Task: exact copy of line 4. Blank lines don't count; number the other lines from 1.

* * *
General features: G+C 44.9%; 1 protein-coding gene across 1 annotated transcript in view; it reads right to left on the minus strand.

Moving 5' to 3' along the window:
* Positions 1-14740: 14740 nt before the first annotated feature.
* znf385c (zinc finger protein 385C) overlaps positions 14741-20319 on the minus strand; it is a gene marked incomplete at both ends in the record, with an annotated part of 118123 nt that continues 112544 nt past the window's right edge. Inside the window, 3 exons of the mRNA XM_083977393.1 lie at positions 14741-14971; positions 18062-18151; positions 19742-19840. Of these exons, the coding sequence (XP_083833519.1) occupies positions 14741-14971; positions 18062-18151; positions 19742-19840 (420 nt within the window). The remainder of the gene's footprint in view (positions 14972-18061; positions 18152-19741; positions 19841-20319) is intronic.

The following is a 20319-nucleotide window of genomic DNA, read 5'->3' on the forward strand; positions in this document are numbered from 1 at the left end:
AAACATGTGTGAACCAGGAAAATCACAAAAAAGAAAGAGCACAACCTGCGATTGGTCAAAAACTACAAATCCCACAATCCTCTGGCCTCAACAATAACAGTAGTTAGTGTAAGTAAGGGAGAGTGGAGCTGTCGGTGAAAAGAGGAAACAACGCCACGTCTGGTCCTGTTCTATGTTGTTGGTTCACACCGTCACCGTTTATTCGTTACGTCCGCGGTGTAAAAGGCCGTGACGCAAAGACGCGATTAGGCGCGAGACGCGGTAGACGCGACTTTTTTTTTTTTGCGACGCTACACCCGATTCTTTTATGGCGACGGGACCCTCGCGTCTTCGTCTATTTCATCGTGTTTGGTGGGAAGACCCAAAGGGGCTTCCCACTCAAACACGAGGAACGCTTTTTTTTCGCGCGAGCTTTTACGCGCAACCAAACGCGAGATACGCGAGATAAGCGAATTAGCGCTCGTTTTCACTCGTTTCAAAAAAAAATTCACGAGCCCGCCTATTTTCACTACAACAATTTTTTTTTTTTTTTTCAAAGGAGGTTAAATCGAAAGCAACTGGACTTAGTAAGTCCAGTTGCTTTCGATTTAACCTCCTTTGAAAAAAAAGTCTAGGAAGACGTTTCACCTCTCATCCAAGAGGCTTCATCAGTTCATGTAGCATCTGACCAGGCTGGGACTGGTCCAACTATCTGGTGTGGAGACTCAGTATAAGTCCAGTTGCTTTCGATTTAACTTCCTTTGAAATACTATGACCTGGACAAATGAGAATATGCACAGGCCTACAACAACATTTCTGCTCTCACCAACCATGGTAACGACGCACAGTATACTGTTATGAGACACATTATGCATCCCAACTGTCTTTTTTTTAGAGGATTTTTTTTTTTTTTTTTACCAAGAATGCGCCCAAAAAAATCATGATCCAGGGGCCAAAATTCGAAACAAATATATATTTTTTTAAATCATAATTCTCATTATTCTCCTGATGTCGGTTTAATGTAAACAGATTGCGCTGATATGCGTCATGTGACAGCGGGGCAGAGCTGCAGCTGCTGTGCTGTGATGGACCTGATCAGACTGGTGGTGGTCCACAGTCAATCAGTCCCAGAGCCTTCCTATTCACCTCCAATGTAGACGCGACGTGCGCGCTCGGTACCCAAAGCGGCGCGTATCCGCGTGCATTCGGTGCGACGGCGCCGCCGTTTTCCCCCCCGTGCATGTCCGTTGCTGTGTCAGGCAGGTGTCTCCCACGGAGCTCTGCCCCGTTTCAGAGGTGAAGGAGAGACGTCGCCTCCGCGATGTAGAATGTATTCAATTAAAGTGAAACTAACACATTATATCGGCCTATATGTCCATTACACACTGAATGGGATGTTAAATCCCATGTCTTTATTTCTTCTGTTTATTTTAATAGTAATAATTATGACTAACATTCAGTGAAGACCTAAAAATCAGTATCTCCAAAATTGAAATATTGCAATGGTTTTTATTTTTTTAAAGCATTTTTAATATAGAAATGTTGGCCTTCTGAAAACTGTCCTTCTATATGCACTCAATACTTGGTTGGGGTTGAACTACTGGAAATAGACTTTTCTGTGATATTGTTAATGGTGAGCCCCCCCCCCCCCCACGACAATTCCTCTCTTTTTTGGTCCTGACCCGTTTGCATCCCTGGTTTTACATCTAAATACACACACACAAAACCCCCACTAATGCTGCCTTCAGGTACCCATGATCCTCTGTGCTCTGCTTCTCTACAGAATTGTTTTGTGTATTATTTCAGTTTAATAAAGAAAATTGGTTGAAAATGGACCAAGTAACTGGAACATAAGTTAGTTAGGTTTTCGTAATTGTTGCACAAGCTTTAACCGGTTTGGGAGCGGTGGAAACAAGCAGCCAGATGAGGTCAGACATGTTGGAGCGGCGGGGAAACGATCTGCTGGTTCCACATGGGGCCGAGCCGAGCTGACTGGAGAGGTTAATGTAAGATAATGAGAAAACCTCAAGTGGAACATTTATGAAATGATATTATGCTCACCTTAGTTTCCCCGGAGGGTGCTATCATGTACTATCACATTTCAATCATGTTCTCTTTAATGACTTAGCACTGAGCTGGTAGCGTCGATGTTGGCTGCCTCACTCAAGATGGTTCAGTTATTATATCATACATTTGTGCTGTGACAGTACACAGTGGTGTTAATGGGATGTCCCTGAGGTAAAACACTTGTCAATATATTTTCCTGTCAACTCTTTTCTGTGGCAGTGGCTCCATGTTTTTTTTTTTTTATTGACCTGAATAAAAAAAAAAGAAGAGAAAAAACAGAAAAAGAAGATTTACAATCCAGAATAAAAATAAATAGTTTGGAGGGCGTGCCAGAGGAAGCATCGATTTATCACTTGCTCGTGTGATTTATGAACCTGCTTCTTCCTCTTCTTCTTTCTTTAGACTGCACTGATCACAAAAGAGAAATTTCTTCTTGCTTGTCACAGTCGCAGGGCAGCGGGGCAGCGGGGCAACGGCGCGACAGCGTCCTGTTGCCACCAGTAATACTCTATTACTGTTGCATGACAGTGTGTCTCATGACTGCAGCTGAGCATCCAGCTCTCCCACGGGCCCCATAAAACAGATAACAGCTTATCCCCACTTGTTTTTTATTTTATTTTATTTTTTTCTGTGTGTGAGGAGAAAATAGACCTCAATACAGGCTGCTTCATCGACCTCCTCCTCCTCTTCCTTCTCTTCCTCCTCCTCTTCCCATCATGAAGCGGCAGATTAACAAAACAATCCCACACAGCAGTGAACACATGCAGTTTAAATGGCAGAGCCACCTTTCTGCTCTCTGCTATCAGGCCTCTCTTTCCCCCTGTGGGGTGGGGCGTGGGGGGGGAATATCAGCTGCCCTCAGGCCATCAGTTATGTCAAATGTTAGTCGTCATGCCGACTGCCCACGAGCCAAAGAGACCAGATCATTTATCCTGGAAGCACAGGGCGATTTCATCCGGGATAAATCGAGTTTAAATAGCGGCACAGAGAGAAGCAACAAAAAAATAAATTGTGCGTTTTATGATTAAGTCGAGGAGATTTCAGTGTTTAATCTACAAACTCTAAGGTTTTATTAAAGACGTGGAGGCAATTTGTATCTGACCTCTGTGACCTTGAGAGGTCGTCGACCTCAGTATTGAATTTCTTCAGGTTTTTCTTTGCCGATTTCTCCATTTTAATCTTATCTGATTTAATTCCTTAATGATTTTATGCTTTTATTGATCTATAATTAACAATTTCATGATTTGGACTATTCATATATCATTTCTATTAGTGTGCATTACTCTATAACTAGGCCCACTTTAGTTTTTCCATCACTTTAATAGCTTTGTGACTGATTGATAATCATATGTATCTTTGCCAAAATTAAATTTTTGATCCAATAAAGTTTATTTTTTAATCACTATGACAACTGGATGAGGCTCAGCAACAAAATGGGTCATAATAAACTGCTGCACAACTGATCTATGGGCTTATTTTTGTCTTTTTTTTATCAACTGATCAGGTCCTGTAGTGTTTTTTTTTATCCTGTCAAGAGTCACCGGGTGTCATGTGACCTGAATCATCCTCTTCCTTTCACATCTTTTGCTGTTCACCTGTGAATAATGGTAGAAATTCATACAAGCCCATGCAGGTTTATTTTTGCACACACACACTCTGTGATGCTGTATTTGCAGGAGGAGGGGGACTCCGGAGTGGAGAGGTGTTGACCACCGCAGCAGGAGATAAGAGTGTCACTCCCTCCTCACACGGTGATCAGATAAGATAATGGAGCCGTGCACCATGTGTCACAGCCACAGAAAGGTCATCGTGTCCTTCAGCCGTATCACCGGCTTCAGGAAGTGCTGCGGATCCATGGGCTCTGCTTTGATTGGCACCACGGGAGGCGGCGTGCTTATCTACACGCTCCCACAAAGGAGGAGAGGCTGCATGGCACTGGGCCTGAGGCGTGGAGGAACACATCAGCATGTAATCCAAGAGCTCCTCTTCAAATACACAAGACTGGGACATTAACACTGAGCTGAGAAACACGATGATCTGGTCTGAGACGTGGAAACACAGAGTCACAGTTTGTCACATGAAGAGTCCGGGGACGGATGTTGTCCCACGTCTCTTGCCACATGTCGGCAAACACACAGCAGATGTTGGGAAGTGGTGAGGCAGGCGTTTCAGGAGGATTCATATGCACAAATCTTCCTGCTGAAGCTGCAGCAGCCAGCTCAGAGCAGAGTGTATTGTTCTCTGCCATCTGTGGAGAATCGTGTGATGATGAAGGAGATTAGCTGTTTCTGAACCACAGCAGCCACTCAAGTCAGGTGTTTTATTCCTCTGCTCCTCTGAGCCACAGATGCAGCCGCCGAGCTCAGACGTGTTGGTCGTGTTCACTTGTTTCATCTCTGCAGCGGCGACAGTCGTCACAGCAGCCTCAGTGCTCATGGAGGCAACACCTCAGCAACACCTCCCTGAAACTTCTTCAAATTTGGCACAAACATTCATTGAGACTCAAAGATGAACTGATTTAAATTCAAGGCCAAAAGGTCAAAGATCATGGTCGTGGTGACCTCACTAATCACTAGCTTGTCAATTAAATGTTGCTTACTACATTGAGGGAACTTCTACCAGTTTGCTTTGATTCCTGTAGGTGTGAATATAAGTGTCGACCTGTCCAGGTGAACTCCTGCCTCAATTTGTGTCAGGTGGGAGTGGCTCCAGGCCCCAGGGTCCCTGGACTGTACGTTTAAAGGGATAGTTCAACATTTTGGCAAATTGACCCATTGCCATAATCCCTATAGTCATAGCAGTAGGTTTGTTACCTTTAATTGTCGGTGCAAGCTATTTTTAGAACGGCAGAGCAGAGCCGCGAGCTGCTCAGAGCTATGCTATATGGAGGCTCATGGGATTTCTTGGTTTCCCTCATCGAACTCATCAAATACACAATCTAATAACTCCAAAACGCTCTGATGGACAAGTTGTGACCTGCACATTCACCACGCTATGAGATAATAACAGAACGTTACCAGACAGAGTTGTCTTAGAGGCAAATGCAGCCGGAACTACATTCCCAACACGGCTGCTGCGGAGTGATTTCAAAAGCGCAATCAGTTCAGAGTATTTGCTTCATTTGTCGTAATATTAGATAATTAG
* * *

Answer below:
* znf385c (zinc finger protein 385C) overlaps positions 14741-20319 on the minus strand; it is a gene marked incomplete at both ends in the record, with an annotated part of 118123 nt that continues 112544 nt past the window's right edge. Inside the window, 3 exons of the mRNA XM_083977393.1 lie at positions 14741-14971; positions 18062-18151; positions 19742-19840. Of these exons, the coding sequence (XP_083833519.1) occupies positions 14741-14971; positions 18062-18151; positions 19742-19840 (420 nt within the window). The remainder of the gene's footprint in view (positions 14972-18061; positions 18152-19741; positions 19841-20319) is intronic.